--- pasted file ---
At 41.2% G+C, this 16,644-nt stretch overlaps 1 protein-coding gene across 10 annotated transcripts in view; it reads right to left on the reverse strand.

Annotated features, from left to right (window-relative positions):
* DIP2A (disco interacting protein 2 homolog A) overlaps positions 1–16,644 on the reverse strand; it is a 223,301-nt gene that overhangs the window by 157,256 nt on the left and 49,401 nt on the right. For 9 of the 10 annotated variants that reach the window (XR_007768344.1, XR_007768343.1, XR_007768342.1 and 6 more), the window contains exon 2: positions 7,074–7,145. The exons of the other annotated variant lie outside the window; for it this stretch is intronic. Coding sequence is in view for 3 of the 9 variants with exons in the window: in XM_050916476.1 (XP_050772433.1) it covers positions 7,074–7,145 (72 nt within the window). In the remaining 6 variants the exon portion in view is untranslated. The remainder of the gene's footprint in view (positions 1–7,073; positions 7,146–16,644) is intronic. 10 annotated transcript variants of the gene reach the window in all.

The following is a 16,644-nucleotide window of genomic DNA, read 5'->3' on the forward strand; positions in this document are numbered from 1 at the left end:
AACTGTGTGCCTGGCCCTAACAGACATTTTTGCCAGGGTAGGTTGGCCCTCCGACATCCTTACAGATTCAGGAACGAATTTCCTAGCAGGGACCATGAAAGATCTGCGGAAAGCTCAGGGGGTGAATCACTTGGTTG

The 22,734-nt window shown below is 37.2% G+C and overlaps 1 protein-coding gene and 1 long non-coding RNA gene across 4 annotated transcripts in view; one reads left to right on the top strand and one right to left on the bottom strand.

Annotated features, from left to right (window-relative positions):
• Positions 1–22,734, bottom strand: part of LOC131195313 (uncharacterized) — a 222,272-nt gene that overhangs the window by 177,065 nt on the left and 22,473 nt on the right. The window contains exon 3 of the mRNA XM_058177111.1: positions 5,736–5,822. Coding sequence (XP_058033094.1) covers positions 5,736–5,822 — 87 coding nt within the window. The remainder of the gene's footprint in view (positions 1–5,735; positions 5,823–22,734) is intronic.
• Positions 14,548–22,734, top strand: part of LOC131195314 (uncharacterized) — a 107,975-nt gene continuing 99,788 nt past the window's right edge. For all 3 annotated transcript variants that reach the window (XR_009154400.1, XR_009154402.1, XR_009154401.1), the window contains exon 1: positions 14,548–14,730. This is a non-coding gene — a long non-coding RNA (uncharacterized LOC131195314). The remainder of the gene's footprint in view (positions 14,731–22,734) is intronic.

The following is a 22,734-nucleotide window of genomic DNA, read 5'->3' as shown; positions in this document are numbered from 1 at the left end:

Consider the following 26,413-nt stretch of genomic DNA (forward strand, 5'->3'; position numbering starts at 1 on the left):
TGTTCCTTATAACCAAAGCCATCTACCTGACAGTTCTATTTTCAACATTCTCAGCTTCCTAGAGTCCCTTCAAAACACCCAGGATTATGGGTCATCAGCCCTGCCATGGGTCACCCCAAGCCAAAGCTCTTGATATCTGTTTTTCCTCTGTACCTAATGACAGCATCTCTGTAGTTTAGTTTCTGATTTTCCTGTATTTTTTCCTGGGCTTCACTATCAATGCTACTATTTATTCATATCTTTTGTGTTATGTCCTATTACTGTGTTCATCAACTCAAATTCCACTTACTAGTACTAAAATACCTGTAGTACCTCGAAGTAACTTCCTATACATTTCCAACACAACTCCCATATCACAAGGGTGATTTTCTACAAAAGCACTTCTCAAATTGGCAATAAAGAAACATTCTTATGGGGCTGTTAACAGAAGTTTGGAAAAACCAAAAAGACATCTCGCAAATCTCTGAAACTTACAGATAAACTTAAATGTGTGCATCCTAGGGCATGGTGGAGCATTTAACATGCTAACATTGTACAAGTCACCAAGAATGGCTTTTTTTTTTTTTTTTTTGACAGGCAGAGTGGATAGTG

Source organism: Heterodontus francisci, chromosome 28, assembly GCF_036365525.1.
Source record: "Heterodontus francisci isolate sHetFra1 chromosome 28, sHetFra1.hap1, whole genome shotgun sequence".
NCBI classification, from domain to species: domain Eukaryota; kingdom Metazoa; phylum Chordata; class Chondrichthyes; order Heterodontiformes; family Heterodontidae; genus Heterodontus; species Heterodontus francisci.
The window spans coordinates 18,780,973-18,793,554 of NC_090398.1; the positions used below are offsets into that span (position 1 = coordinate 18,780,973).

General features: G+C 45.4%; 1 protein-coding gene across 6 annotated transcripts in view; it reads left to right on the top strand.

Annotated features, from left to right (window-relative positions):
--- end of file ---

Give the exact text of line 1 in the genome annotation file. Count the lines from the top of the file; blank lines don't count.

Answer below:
At 41.2% G+C, this 16,644-nt stretch overlaps 1 protein-coding gene across 10 annotated transcripts in view; it reads right to left on the reverse strand.